Register Thursday | May 23 | 2024

Old Gays

The generation that launched the queer-rights movement is entering its golden years. Some are still in no hurry to step out of the closet. Translated by Valerie Howes.

Even when Montreal’s Gay Pride week, Divers/Cité, is in full swing, you barely notice them: a gay granddad makes less noise than a harried cross-dresser running late for some party. They prefer the shadows to the bright lights—old habits die hard. But they’re out there. I found a nice bunch.

They are a gang of forty—give or take a white head, a salt-and-pepper crew cut, a Just-For-Men mane. Like every Sunday, they’ve reserved several tables at the back of Food Resto Lounge, a hip spot in the heart of the Village: “Fantastic!” according to one foodie at; “horrible, horrible, horrible,” according to another.
Surprise: one of the group looks like he’s clocked even fewer miles on the meter than me. I decide he’s a son or a grandson out for brunch with Dad or Granddad and his cronies. Not so. This whippersnapper turns out to be one half of a spring-winter couple, formed last summer. He’s a real sweetheart, and proof that it’s not all over by autumn.

Illustration by Christopher Kuzma

Aside the spring chicken, all the gentlemen here are members of the ARC (les Aînés et retraités de la communauté—the seniors and retirees of the community). Which community? The community. Period. “When we were deciding on a name for the association, I suggested including the term ‘gay,’” explains Jean B. “That idea was shot down, but it’s easy to figure out why—many of our members feel they can’t be that open about their orientation.”

Secretary of the ARC and retired teacher Jean B has reserved me a place beside him, with a card saying “journalist” and a coffee (still hot). The coffee tastes of cardboard, but I savour the thoughtfulness. I picked out Jean B easily among this crowd. His mug features prominently on the homepage of the association’s website, as do those of other members of the executive: Raymond B., Gilbert O., Lionel L.. Why the anonymity, Mr. B? We’re in Quebec, not Iran, where homos are hung in public—ironically, since the “phenomenon” doesn’t even exist there, according to President Mahmoud Ahmadinejad.

“That’s just how it is with the association. I’m OK with sharing my identity; my name is Jean Boisvert. But since nobody writes his family name… And it’s always difficult to get people out for the infamous Gay Pride march.” Last year just twenty-three ARC members (out of 120) answered the call. “When we passed the commentator, she yelled: ‘They let them out for the day; it’s going to be wild at the hospice tonight!’ I laughed, but a few of our members didn’t find that so funny.”

I look at these men chatting and finishing up their meals, happily gay together, forgetting for a few hours their solitude and the fact that they’re sidelined by their own youth-obsessed community. At one time they were branded dangerous outlaw perverts, immoral and abnormal; today they’re free to ogle the curve of tight buns heading for the W.C.—the water closet. Nice coincidence. The washroom was always (and still is) the spot of choice for clandestine encounters. And as for the “closet,” they know it well. Some still reside there part-time, others have moved out, but remember the suffocating odour and the tangle of lies they left behind.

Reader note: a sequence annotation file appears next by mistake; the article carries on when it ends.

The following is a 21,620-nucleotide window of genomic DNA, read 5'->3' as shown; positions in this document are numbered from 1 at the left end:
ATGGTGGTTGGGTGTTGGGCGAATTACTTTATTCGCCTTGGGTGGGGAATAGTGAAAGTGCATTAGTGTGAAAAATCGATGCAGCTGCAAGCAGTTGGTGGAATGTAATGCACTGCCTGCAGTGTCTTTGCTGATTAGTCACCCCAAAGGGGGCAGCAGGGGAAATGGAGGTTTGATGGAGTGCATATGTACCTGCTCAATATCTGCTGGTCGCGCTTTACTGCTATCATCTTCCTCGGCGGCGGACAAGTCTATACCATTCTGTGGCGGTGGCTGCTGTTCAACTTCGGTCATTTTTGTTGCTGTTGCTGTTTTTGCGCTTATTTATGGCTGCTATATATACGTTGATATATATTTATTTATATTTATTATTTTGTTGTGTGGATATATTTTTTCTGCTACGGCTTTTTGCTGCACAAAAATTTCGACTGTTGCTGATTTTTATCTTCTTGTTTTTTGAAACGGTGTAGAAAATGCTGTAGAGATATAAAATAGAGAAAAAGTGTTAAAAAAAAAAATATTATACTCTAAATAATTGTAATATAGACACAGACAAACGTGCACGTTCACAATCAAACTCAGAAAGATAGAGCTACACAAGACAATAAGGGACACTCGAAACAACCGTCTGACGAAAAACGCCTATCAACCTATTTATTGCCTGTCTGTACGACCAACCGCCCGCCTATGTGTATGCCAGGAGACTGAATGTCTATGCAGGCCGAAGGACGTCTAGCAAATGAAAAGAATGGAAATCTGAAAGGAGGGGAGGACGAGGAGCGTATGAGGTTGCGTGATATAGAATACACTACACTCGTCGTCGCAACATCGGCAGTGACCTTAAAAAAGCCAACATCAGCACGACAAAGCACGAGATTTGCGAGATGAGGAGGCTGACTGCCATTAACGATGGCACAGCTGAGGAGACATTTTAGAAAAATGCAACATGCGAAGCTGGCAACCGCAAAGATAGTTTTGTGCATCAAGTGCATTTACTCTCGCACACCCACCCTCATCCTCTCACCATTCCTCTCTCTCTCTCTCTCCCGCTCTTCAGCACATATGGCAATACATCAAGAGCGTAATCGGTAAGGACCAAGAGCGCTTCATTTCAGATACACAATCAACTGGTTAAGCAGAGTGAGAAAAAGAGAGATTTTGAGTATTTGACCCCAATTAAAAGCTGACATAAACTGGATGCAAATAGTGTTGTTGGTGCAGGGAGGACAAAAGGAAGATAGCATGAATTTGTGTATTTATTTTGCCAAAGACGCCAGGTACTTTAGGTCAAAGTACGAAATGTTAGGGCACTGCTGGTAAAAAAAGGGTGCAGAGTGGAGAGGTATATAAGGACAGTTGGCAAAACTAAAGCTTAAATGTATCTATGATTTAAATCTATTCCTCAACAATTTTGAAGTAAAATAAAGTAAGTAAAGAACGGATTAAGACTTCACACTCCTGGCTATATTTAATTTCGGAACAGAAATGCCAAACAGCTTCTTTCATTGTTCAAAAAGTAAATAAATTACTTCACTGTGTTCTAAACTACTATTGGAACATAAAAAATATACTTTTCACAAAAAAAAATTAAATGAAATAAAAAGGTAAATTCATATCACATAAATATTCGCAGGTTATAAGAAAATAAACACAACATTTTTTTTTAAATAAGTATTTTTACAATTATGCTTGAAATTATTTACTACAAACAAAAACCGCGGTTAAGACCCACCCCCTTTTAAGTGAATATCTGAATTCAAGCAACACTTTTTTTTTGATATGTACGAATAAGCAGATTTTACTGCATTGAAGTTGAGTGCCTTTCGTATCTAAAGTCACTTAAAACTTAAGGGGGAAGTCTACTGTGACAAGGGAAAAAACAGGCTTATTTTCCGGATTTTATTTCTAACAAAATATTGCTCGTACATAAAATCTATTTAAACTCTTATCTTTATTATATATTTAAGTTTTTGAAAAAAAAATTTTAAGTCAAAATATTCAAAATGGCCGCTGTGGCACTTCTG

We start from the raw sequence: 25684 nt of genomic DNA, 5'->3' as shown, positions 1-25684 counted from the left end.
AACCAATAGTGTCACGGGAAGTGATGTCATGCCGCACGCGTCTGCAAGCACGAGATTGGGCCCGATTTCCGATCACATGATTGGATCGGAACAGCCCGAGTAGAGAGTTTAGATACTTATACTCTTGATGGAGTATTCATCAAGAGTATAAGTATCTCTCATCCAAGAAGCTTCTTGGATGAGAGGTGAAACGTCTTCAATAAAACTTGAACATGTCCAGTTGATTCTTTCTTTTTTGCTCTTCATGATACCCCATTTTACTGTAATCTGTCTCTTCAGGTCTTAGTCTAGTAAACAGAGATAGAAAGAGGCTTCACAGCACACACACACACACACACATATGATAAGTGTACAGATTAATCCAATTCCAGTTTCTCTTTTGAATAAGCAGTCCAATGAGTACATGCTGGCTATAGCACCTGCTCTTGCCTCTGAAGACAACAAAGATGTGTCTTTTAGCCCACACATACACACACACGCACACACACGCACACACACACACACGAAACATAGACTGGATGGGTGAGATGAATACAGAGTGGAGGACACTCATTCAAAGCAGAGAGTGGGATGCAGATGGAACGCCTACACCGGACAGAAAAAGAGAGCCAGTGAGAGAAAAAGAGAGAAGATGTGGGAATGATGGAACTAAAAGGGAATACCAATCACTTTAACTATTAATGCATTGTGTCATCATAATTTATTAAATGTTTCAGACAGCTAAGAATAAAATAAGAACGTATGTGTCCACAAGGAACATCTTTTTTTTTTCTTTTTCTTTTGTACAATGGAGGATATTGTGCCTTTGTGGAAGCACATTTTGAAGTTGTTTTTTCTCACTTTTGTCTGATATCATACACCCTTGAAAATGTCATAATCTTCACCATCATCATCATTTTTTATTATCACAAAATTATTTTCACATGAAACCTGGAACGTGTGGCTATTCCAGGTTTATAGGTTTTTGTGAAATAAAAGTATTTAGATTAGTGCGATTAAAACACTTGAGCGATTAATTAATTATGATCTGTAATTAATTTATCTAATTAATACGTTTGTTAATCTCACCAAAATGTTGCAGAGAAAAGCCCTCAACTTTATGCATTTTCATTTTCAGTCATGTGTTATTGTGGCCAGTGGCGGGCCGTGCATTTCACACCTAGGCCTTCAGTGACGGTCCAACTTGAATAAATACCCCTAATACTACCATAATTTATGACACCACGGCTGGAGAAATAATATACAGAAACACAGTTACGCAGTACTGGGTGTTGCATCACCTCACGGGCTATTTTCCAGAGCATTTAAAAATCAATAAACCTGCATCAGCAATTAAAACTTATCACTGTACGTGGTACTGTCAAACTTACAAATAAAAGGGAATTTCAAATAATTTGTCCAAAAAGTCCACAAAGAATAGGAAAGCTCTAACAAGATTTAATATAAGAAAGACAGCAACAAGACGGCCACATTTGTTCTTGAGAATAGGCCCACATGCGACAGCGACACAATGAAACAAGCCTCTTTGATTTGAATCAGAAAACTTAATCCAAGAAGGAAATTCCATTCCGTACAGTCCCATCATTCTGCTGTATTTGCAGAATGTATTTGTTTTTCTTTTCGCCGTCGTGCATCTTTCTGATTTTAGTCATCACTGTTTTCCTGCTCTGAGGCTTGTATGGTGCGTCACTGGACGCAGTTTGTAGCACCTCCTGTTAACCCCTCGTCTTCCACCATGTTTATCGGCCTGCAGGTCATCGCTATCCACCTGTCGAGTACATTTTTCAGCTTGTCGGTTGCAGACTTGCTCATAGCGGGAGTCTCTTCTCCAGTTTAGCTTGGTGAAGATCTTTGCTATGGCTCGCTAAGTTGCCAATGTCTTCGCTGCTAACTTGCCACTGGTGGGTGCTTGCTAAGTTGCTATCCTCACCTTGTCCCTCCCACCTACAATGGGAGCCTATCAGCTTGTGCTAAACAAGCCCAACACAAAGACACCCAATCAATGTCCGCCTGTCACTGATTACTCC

“IT WAS JANETTE BERTRAND who gave birth to me.”

Pierre-Paul, a man in his seventies sitting next to Jean, had been staring at me for some time. He wasn’t trying to pick me up though. Pierre-Paul grew up in a religious family; it’s Sunday, and he feels like confessing. I’m here to listen.

In 1987, Bertrand invited gay fathers to speak on her groundbreaking talk show, Parler pour parler. Pierre-Paul, married for over a quarter of a century and father of a grown boy, could not believe it: so he was not the only one living a nightmare?

“At night, in my dreams, I was sleeping with men; in the morning, I would cry. I couldn’t accept it; I couldn’t understand why I was like that. I didn’t allow myself to look at men; I badmouthed gays.”

For ten more years, he kept up the charade, “for fear of rejection.” When his sister twigged, that’s exactly what happened. “I understood her reaction. Perhaps one day she’ll accept it. It took me thirty-five years.”

Since then, his ex-wife has met another man. And Pierre-Paul? He hasn’t been so lucky. I dare not ask if he has at least experienced the type of love that haunted his nights. I think I know the answer. “I don’t regret my life,” he says, perhaps to reassure me. “I’m a great-grandfather, and I get a lot out of that. My son and I phone each other every week. I tell him, ‘You know, it’s not easy for your old man to live in the minority. I often go back into the closet.’”

In the apartment block where he lives, he’s scared people might find out. And he worries about moving into a “normal” retirement home one day.

“I understand why a hetero who’s been with his wife for sixty years might not be able to wrap his head around love between two men. It’ll be difficult; I’ll need to censor myself. At home, I have artistic photos that define my orientation.” I look at him suspiciously.

“Artistic, Pierre-Paul?”

He laughs. “Yes, artistic. And when people come to the house…”

“You flip them, and on the back there’s the Virgin Mary?

“No. I’m comfortable with them as they are."

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